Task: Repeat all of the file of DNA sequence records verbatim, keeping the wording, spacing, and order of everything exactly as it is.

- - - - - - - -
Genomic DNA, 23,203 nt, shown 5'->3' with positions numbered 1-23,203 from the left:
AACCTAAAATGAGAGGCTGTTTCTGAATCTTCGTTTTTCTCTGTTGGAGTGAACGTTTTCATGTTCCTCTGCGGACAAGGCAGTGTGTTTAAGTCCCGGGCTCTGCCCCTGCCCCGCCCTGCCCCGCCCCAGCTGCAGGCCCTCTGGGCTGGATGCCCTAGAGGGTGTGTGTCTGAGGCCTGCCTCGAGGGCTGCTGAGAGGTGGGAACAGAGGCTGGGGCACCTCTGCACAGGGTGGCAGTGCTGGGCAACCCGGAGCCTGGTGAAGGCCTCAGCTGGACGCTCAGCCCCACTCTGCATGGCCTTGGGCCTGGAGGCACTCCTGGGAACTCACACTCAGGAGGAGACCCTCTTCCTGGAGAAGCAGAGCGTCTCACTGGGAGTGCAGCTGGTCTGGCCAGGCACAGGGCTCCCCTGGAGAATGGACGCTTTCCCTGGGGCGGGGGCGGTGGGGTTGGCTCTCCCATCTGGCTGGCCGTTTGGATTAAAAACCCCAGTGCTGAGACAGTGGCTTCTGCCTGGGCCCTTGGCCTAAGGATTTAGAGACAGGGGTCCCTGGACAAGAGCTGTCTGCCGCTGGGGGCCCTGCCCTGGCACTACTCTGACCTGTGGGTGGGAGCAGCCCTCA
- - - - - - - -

Genomic DNA, 23,203 nt, shown 5'->3' with positions numbered 1-23,203 from the left:
AACCTAAAATGAGAGGCTGTTTCTGAATCTTCGTTTTTCTCTGTTGGAGTGAACGTTTTCATGTTCCTCTGCGGACAAGGCAGTGTGTTTAAGTCCCGGGCTCTGCCCCTGCCCCGCCCTGCCCCGCCCCAGCTGCAGGCCCTCTGGGCTGGATGCCCTAGAGGGTGTGTGTCTGAGGCCTGCCTCGAGGGCTGCTGAGAGGTGGGAACAGAGGCTGGGGCACCTCTGCACAGGGTGGCAGTGCTGGGCAACCCGGAGCCTGGTGAAGGCCTCAGCTGGACGCTCAGCCCCACTCTGCATGGCCTTGGGCCTGGAGGCACTCCTGGGAACTCACACTCAGGAGGAGACCCTCTTCCTGGAGAAGCAGAGCGTCTCACTGGGAGTGCAGCTGGTCTGGCCAGGCACAGGGCTCCCCTGGAGAATGGACGCTTTCCCTGGGGCGGGGGCGGTGGGGTTGGCTCTCCCATCTGGCTGGCCGTTTGGATTAAAAACCCCAGTGCTGAGACAGTGGCTTCTGCCTGGGCCCTTGGCCTAAGGATTTAGAGACAGGGGTCCCTGGACAAGAGCTGTCTGCCGCTGGGGGCCCTGCCCTGGCACTACTCTGACCTGTGGGTGGGAGCAGCCCTCA